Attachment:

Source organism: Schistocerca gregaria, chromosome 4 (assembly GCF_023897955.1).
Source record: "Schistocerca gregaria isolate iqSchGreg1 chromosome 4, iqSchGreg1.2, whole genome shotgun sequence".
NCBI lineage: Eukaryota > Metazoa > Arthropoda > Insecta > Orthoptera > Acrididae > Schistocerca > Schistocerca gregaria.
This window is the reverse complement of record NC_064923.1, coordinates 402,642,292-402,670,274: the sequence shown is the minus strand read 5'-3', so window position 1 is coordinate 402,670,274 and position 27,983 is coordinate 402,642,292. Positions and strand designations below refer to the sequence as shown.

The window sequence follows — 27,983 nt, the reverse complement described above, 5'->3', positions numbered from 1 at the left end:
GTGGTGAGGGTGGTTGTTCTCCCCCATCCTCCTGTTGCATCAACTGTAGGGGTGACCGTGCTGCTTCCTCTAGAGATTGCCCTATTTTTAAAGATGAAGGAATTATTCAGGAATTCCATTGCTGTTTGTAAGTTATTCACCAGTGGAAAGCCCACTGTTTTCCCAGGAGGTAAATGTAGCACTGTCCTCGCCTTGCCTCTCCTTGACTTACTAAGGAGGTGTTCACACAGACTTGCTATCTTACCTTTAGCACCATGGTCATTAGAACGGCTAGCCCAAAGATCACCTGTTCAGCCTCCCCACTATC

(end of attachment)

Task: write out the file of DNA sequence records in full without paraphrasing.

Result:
Source organism: Schistocerca gregaria, chromosome 4 (assembly GCF_023897955.1).
Source record: "Schistocerca gregaria isolate iqSchGreg1 chromosome 4, iqSchGreg1.2, whole genome shotgun sequence".
NCBI lineage: Eukaryota > Metazoa > Arthropoda > Insecta > Orthoptera > Acrididae > Schistocerca > Schistocerca gregaria.
This window is the reverse complement of record NC_064923.1, coordinates 402,642,292-402,670,274: the sequence shown is the minus strand read 5'-3', so window position 1 is coordinate 402,670,274 and position 27,983 is coordinate 402,642,292. Positions and strand designations below refer to the sequence as shown.

The window sequence follows — 27,983 nt, the reverse complement described above, 5'->3', positions numbered from 1 at the left end:
GTGGTGAGGGTGGTTGTTCTCCCCCATCCTCCTGTTGCATCAACTGTAGGGGTGACCGTGCTGCTTCCTCTAGAGATTGCCCTATTTTTAAAGATGAAGGAATTATTCAGGAATTCCATTGCTGTTTGTAAGTTATTCACCAGTGGAAAGCCCACTGTTTTCCCAGGAGGTAAATGTAGCACTGTCCTCGCCTTGCCTCTCCTTGACTTACTAAGGAGGTGTTCACACAGACTTGCTATCTTACCTTTAGCACCATGGTCATTAGAACGGCTAGCCCAAAGATCACCTGTTCAGCCTCCCCACTATC